Trip to Scotland to ride the NC500 – Part 4

After a cold and windy night at John O’Groats we were now heading south for the first time. Leaving the campsite we picked up the A99/A9 East Coast road and settled in for the ride to Aviemore in the Cairngorms National Park.

A99/A9 route south to Aviemore

The A9 is the busiest main road we’d been on for some time and it felt a little strange initially. We’d got so used to riding the small, single track lanes up the West Coast and across the North of Scotland that being on a large, sometimes multi-lane road with lots of commercial traffic felt somewhat alien. This also meant that we’d be putting the miles in fairly quickly as we needed to ride at the same speed as all the other traffic to be safe.

The East Coast road isn’t anywhere near as scenic as the West Coast route and we’d not planned any stops on the first leg of the journey south apart from getting some breakfast.

Upon seeing a sign on the side of the road saying next right for food we made a swift exit from the A9 and pulled in at The River Bothy for breakfast.

This lovely little bothy is actually a full on tea room and not a bothy at all however, it’s well worth a visit.

Being situated in an old wash house, this superb little tea room is full of character. There are old copper pipes and taps around the walls, an old wood fired water heater in the corner and a huge fireplace and wood-burner to keep everyone cosy in the winter months. The food here is excellent, one of the best breakfasts we had on the trip. The staff were also great, really engaging and full of fun, it was a great place to visit for breakfast.

The River Bothy just off the A9

After a good hour in The River Bothy we carried our full bellies back out to the bikes and continued our journey south.

40 minutes further south on the A9 we spotted a castle just off the main road and had to stop to take a look.

The Dunrobin Castle situated right on the shoreline overlooking the Dornoch Firth is one of the most beautiful castles I’ve seen in the U.K. With its tall towers and pointed roofs rising up over the beautiful gardens it’s almost Disney like in appearance.

It was such a shame it was a dull day as the light really didn’t make it easy to capture the castle in all its glory. We spent some considerable time here just walking around the grounds, along the coastline and taking far too many photographs. There really is a lot to see here.

There’s a wealth of information about the history of the castle on Wikipedia and is worth a read if you’re going to visit or just have a castle curiosity like me.

Dunrobin Castle over looking the walled gardens
Main entrance into Dunrobin Castle
Lookout on the coast
Side entrance into the castle for deliveries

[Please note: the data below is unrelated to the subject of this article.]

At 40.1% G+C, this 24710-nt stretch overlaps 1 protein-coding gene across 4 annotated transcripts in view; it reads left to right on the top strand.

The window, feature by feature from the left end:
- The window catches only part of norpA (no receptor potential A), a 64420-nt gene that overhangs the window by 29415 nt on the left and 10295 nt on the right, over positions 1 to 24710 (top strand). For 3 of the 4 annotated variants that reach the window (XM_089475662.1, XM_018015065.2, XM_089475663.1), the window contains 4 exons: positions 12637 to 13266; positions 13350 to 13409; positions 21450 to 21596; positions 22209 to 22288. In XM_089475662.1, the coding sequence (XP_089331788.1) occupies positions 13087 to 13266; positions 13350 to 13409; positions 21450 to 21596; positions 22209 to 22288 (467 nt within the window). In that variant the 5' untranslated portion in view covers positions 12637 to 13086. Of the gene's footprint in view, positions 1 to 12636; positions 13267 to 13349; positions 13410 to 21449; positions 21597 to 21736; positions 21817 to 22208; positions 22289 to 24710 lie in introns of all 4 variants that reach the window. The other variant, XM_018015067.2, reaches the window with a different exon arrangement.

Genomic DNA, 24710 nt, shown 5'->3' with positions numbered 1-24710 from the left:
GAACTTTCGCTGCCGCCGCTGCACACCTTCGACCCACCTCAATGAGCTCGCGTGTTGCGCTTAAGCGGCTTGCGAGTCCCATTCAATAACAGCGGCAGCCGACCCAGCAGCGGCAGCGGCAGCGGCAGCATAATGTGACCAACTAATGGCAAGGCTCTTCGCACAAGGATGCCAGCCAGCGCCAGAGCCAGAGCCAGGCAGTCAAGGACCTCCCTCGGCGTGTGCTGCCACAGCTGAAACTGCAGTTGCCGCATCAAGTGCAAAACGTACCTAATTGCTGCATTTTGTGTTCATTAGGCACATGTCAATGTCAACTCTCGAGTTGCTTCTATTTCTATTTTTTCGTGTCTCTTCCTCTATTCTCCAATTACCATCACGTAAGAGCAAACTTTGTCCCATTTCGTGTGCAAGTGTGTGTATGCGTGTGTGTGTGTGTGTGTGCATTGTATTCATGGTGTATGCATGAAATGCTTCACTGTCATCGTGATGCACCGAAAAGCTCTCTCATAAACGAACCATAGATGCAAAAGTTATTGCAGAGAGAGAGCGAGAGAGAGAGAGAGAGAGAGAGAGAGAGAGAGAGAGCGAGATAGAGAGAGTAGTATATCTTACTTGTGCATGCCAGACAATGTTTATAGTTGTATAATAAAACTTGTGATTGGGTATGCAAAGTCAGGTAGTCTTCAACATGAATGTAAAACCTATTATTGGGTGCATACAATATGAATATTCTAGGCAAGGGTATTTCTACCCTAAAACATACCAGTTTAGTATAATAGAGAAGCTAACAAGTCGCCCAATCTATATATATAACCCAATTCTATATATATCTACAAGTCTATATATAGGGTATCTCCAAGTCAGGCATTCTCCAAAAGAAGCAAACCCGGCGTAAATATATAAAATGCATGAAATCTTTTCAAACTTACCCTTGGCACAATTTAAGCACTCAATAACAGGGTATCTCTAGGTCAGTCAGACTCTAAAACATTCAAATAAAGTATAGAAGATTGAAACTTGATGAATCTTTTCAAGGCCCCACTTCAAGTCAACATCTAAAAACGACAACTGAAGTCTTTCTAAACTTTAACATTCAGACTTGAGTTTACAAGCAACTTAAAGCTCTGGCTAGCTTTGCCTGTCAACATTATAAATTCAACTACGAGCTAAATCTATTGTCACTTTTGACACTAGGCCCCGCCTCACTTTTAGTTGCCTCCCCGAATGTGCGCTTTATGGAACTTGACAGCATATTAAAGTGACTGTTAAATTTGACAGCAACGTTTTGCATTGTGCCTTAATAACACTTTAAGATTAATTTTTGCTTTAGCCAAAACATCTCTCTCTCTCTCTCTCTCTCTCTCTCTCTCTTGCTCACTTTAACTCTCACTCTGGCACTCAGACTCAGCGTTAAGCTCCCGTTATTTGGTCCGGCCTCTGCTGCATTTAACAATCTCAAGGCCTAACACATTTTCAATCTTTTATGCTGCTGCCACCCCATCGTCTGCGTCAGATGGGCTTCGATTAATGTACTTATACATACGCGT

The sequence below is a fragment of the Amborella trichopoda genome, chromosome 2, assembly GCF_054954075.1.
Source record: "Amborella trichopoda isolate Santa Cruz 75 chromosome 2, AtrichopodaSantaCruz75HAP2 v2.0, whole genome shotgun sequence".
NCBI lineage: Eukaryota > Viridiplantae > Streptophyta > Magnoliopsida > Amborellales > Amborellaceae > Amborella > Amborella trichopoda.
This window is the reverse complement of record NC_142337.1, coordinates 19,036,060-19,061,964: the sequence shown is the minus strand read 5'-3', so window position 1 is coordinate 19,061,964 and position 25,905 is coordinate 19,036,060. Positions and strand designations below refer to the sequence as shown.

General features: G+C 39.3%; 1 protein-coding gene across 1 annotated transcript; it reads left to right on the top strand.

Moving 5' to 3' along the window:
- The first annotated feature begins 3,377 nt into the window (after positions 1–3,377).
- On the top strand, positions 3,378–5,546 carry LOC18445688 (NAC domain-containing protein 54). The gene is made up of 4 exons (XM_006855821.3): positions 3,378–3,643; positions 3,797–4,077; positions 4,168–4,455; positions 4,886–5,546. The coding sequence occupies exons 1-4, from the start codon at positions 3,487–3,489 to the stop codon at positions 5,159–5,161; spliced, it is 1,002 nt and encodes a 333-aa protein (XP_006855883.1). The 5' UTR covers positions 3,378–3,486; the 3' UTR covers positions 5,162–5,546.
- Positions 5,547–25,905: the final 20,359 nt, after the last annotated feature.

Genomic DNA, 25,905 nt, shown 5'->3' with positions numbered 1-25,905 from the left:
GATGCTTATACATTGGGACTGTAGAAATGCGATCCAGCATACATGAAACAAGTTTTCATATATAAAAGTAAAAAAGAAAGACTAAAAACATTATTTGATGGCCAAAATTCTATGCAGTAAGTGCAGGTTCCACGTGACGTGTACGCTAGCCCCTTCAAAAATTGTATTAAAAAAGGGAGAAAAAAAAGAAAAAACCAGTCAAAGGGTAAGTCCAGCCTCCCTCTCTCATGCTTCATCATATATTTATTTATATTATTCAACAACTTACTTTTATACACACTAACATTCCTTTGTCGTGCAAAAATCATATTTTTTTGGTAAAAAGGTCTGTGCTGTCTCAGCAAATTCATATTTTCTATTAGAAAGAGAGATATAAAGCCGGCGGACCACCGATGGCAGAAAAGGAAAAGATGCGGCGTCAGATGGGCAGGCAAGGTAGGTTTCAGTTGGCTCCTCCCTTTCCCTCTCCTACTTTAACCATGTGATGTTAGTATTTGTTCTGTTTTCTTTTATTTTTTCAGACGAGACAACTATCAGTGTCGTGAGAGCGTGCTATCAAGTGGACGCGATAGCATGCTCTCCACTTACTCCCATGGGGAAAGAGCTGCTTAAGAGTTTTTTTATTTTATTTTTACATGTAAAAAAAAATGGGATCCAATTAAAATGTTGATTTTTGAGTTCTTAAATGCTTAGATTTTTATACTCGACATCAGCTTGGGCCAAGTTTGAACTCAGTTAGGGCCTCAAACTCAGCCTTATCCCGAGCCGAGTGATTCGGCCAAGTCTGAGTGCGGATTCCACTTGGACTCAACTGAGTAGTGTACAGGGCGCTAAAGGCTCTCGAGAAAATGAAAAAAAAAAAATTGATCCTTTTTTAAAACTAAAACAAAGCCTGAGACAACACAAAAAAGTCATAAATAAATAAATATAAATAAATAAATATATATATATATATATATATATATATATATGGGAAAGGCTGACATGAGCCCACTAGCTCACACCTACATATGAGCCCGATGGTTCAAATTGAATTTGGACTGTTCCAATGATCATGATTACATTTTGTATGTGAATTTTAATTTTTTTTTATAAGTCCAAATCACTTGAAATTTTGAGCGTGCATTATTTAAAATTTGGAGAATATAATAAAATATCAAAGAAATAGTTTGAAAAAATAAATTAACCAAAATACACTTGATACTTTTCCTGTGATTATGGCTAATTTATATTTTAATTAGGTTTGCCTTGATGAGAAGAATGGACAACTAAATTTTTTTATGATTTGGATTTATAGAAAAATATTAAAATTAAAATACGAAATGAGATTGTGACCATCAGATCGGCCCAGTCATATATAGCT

View of the gate house from the side lane
Castle clock tower rising above the outer wall
View along the coast
Castle from the side lane
Our bikes parked out front of the main castle entrance
Beautiful wrought iron gate to the walled gardens
Crest on the rear gate to the walled gardens

Whilst I was at the rear of the castle taking photos of the walled gardens a young lady appeared behind the wrought iron gate and gave me a smile, I just had to capture the moment!

A smile captured forever

After spending far too much time at the castle taking photos we got our helmets on and headed south once more. Crossing the Cromarty Bridge we were soon on the outskirts of Inverness. Not wanting to go into the city we scooted around it on the A9 and headed towards the Cairngorms National Park.

Arriving in Aviemore we immediately found ourselves stuck in a massive traffic jam. Unknown to us it was a bank holiday in Scotland and clearly everyone had decided to come to Aviemore at the same time.

We found a little space on the side of the main street and parked up to get out of the traffic. The town was incredibly busy, not something we’d experienced on the trip up until now. Finding a little cafe on the main street with outside seating we plonked ourselves down and ordered coffee and cake.

Drinking coffee and eating cake whilst watching the world go by is one of my favourite past times and one that I never tire of. I love people watching, always have and always will. No matter where in the world I find myself, I always find somewhere to just sit and watch. Some would say I’ve wasted far too many hours of my life just watching others but, to me it’s not time wasted at all.

When I lived and worked in Brussels I would go to the Grand Place on a Saturday morning to sit outside one of the many cafes, drink great coffee, eat wonderful croissant and just watch people go about their day. It’s one of the simple pleasures in life that I love most.

The time soon passed and we were having to think about where we were going to stay for the night. With what seemed like the whole world in Aviemore we knew it wasn’t going to be easy. After phoning a number of campsite, lodges and chalets it became apparent that everywhere was booked up and no one had any space available for two old men on motorcycles.

Not deterred we continued searching google for places to stay. (Where would we be without google maps!) Eventually we found a campsite not too far from where we were seated and decided to just head on over and see if they could squeeze us in.